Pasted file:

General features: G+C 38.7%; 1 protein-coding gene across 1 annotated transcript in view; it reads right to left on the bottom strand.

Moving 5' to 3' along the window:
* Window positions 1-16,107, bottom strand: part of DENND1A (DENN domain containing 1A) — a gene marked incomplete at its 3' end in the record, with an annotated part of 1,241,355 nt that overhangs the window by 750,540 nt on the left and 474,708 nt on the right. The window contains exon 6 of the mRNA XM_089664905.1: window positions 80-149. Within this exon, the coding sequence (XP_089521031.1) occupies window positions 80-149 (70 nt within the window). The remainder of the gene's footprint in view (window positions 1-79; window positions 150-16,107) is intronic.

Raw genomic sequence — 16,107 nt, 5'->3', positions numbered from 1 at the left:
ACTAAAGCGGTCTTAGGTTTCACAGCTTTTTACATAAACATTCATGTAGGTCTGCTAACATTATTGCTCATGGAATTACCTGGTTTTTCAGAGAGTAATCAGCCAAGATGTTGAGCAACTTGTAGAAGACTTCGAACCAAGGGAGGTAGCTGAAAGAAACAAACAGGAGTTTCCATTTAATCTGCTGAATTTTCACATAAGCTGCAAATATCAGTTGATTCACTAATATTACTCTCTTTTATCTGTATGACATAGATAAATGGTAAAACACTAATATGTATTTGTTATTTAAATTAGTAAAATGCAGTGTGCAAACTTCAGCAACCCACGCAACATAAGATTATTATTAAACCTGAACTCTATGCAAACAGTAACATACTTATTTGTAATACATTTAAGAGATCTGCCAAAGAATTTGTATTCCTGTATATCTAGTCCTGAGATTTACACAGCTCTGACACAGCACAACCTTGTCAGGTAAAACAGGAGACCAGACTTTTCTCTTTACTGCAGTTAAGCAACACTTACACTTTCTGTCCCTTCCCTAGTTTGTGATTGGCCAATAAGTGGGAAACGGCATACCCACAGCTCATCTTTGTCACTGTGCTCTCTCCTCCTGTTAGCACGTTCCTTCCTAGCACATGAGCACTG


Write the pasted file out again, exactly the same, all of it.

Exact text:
General features: G+C 38.7%; 1 protein-coding gene across 1 annotated transcript in view; it reads right to left on the bottom strand.

Moving 5' to 3' along the window:
* Window positions 1-16,107, bottom strand: part of DENND1A (DENN domain containing 1A) — a gene marked incomplete at its 3' end in the record, with an annotated part of 1,241,355 nt that overhangs the window by 750,540 nt on the left and 474,708 nt on the right. The window contains exon 6 of the mRNA XM_089664905.1: window positions 80-149. Within this exon, the coding sequence (XP_089521031.1) occupies window positions 80-149 (70 nt within the window). The remainder of the gene's footprint in view (window positions 1-79; window positions 150-16,107) is intronic.

Raw genomic sequence — 16,107 nt, 5'->3', positions numbered from 1 at the left:
ACTAAAGCGGTCTTAGGTTTCACAGCTTTTTACATAAACATTCATGTAGGTCTGCTAACATTATTGCTCATGGAATTACCTGGTTTTTCAGAGAGTAATCAGCCAAGATGTTGAGCAACTTGTAGAAGACTTCGAACCAAGGGAGGTAGCTGAAAGAAACAAACAGGAGTTTCCATTTAATCTGCTGAATTTTCACATAAGCTGCAAATATCAGTTGATTCACTAATATTACTCTCTTTTATCTGTATGACATAGATAAATGGTAAAACACTAATATGTATTTGTTATTTAAATTAGTAAAATGCAGTGTGCAAACTTCAGCAACCCACGCAACATAAGATTATTATTAAACCTGAACTCTATGCAAACAGTAACATACTTATTTGTAATACATTTAAGAGATCTGCCAAAGAATTTGTATTCCTGTATATCTAGTCCTGAGATTTACACAGCTCTGACACAGCACAACCTTGTCAGGTAAAACAGGAGACCAGACTTTTCTCTTTACTGCAGTTAAGCAACACTTACACTTTCTGTCCCTTCCCTAGTTTGTGATTGGCCAATAAGTGGGAAACGGCATACCCACAGCTCATCTTTGTCACTGTGCTCTCTCCTCCTGTTAGCACGTTCCTTCCTAGCACATGAGCACTG